SALT LAKE CITY — Before he even came to town Monday, Utah Jazz officials already knew plenty about Noah Vonleh.
They knew the former Indiana center was a legitimate 6 foot 10, that he had the largest wingspan of any player at the NBA combine (7 foot 4), that he had the second-largest hands of any player in the history of the combine, and at 18 years old is the second-youngest player in next week’s draft.
Monday’s workout with five other players, which went longer than previous workouts the Jazz have conducted, gave the Jazz a chance to see Vonleh up close and personal, watching him compete in three-on-three drills against a few players his size.
“What I was excited about was that his agent allowed him to work out in a six-man workout versus going by himself,’’ said Jazz VP of basketball operations Walt Perrin. “It was good to see him go through some full, three-on-three stuff instead of trying to do stuff one-on-one.’’
Perrin was impressed overall with Vonleh, but wasn’t exactly doing cartwheels about his performance Monday at the Zions Bank Basketball Center. Perhaps he's holding back a bit, so as to not tip his hand on next week's draft, which could include the Jazz selecting Vonleh.
In talking about the whole group of six players that worked out, Perrin said, “Shooting wasn’t as great as we hoped, but it’s understandable because of the way they worked during the workout.''
When asked what kind of shape Vonleh was in, Perrin paused for a second before saying, “He got through the workout. He struggled a little bit. I think he’s in pretty good shape. Now, is he in shape for 82 games here in Salt Lake? No. But we can get him that way.’’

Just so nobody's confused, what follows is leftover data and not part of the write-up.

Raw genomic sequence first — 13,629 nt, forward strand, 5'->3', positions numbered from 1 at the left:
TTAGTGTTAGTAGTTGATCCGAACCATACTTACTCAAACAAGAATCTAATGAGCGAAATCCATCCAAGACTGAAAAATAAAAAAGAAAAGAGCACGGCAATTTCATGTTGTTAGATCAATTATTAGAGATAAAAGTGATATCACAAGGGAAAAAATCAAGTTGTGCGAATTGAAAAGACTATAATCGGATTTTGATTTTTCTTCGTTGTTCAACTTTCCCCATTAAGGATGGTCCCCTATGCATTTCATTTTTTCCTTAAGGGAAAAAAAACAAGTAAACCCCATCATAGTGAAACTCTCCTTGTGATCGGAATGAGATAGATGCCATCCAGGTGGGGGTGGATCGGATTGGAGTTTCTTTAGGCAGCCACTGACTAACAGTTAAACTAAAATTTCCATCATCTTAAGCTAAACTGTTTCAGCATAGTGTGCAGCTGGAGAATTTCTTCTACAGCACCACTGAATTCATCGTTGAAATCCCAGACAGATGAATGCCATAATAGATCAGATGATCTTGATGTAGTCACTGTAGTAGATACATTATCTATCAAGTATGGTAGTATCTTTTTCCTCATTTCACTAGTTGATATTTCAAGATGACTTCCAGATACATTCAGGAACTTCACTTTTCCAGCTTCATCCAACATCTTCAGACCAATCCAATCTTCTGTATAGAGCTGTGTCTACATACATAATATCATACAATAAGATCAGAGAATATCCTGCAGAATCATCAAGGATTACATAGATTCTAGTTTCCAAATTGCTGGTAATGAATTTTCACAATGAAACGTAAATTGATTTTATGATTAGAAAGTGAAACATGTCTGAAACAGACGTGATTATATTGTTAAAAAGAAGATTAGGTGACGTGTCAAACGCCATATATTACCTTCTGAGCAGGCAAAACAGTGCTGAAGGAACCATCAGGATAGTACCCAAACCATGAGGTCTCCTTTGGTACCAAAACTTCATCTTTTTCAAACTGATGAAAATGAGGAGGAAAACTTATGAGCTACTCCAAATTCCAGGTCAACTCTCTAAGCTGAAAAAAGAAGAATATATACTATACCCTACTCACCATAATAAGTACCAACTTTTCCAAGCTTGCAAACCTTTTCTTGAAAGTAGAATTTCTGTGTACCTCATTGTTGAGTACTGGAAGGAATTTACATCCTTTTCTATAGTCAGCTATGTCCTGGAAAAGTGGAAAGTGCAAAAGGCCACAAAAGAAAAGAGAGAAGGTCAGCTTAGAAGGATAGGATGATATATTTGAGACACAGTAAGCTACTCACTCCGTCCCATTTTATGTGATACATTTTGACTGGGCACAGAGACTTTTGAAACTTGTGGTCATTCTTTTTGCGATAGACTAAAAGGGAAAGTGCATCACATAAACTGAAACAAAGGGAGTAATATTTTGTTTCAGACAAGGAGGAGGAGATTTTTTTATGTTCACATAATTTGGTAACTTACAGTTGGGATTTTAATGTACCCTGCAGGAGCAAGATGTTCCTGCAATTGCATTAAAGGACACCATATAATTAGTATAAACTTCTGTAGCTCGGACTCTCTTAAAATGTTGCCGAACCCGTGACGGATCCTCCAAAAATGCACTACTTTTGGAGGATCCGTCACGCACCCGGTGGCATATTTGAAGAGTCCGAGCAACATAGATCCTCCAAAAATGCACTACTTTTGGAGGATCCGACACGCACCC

As for his defense, Perrin said, “He’s got a little ways to go, but he’s got a body where he’ll bang and his feet aren’t bad.’’
Perrin said his positives were “His length, his hands, his ability to score.’’
He added, “We have watched him play numerous times and gone in and watched him practice. Watching him last summer he was more perimeter-oriented and with Indiana they put him more back to the basket. We saw a different part of his game at Indiana and so it really bodes well for him this summer that he can do both, go inside and outside.’’
Vonleh was quite mature and well-spoken for his age and showed his knowledge of the Jazz organization.
“Coach Jerry Sloan was here and they just got a new coach. I don’t know much about him, but he looks like a pretty good guy. I know they had guys like Karl Malone and John Stockton. I watched Carlos Boozer and Deron Williams a lot when they were here. They’ve got Trey Burke and a few other guys.’’
Could he fit into the Jazz?
“I definitely could,’’ he said.
“Whoever takes me, I’ll be willing to go there and from day one work hard and better myself as a player and help my team get better. I’m only 18 years old — I’m going to get a lot stronger as the years go on.’’
The Jazz have the No. 5 pick and several mock drafts project Vonleh going to the Jazz. Is he worthy of a top-five pick?
“We’ll see,’’ said Perrin with a smile.
Other players who worked out in the same group as Vonleh were Oklahoma State guard Markel Brown, George Mason guard Byron Allen, UCLA forward David Wear, Syracuse forward C.J. Fair and Marquette forward Jamil Wilson.
In an earlier workout Monday morning, Utah State’s Jarred Shaw was back for a second time this summer in the first session Monday that included just him and UTEP center John Bohannon.
“I did a lot of pick-and-pops. They wanted to see if I could knock down jumpers,’’ said the 6-10, 235-pound Shaw, who had some off-the-court issues at USU. “I want to show them what kind of guy — I’ve changed and I’m making strides to become a better human being.’’
The Jazz don’t plan to have any players in Tuesday, but will have more workouts later this week, including a top-10 draft prospect, although Perrin wouldn’t say who it will be.
With the eight who came in for workouts Monday, the number of players who have worked out for Utah now stands at 83 since May 7. That doesn’t include the 27 who came in for a minicamp last week.
Copyright 2016, Deseret News Publishing Company